This is an absolute gem of a novel, one not to be missed. It is a murder mystery that fans of Kinsey Milhone and Phryne Fisher will enjoy. Although a murder is committed and some life-threatening moments occur, Miss Perveen Mistry’s cool head and intelligent problem solving, ensure clever outcomes. The young lawyer is the first female in legal practice, and she is determined to raise awareness of the rights of women.
The story is set in India and there are time slips between 1916 and 1921. These serve to give the reader an understanding of events in Perveen’s past life which explain her compassion for other women. Perveen lives in Bombay but moves to Calcutta for about a year. Following that, she moves to Oxford where she studied law. Her current situation shows her working for her father, who is a senior lawyer in the Bombay Courts.
Perveen is given a case relating to the will of a deceased, wealthy man. The complexities of the religious and cultural standards need minute scrutiny and, it is here that she finds discrepancies. On approaching the three wives of the deceased man, and explaining these unusual issues, a plot is uncovered. A murder is committed, but by whom, and for what reason? The wives need protection, as do their children if the murderer has come from outside the closed house.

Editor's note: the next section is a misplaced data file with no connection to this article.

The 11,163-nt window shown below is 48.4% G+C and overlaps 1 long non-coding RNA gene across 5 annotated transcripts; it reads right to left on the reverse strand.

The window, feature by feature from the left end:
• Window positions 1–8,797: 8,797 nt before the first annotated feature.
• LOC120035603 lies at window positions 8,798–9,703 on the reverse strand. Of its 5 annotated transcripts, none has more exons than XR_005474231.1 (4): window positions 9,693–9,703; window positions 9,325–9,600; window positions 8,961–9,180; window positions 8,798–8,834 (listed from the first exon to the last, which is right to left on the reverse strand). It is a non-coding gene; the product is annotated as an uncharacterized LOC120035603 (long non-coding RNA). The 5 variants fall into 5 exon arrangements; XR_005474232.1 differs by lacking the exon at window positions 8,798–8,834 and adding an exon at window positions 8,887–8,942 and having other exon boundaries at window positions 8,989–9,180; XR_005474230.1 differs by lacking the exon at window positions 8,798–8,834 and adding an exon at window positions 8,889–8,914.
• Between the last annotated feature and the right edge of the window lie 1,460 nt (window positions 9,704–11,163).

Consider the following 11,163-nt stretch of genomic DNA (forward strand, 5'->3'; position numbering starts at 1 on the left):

The nature of various Religious groups is explained. Some customs such a “Binamazi” or locking away women during menstruation was also still practised in some areas. This makes for compelling reading although it does not intrude on the story. At the end there is a Glossary to assist with names of food, people, and clothing. The text flows easily and the story is gripping enough to make reading a pleasure.
The story itself is a celebration of India’s first women lawyer, Cornelia Sorabji. She read law at Oxford and was the first woman to sit the British law exams in 1892. Perveen also shows what it was like to work as a female solicitor in British ruled India. The concluding chapter shows the lawyer and her friend going to a famous Hotel for a drink. They are refused alcohol. When summoning the Manager and showing him her card, Perveen presents an argument that is flawless. She and her friend Alice are then able to sit back and enjoy a gin together.
A most enjoyable story, and the author has delighted readers with the notion that there will be more challenges for Perveen ahead in the next book in the series.
|Publisher||Allen and Unwin|
|Distributor||Allen and Unwin|